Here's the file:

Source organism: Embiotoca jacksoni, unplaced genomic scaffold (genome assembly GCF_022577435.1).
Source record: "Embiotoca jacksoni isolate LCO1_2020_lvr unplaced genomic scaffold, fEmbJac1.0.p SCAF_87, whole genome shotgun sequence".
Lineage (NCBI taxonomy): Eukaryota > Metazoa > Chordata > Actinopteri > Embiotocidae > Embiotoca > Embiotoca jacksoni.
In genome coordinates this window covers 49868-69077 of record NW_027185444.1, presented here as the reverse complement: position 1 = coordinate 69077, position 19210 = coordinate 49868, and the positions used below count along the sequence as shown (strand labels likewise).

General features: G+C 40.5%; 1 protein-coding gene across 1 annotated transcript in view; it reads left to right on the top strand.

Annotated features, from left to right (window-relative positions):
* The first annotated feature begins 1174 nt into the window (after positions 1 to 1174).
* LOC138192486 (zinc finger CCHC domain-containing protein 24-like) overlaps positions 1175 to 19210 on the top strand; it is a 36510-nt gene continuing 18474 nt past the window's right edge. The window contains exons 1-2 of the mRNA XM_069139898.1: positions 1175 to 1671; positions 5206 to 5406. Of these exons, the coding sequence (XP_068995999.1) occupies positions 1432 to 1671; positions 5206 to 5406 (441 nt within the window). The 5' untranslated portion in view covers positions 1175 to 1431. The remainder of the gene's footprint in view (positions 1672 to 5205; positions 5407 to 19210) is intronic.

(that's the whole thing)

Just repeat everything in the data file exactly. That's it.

Source organism: Embiotoca jacksoni, unplaced genomic scaffold (genome assembly GCF_022577435.1).
Source record: "Embiotoca jacksoni isolate LCO1_2020_lvr unplaced genomic scaffold, fEmbJac1.0.p SCAF_87, whole genome shotgun sequence".
Lineage (NCBI taxonomy): Eukaryota > Metazoa > Chordata > Actinopteri > Embiotocidae > Embiotoca > Embiotoca jacksoni.
In genome coordinates this window covers 49868-69077 of record NW_027185444.1, presented here as the reverse complement: position 1 = coordinate 69077, position 19210 = coordinate 49868, and the positions used below count along the sequence as shown (strand labels likewise).

General features: G+C 40.5%; 1 protein-coding gene across 1 annotated transcript in view; it reads left to right on the top strand.

Annotated features, from left to right (window-relative positions):
* The first annotated feature begins 1174 nt into the window (after positions 1 to 1174).
* LOC138192486 (zinc finger CCHC domain-containing protein 24-like) overlaps positions 1175 to 19210 on the top strand; it is a 36510-nt gene continuing 18474 nt past the window's right edge. The window contains exons 1-2 of the mRNA XM_069139898.1: positions 1175 to 1671; positions 5206 to 5406. Of these exons, the coding sequence (XP_068995999.1) occupies positions 1432 to 1671; positions 5206 to 5406 (441 nt within the window). The 5' untranslated portion in view covers positions 1175 to 1431. The remainder of the gene's footprint in view (positions 1672 to 5205; positions 5407 to 19210) is intronic.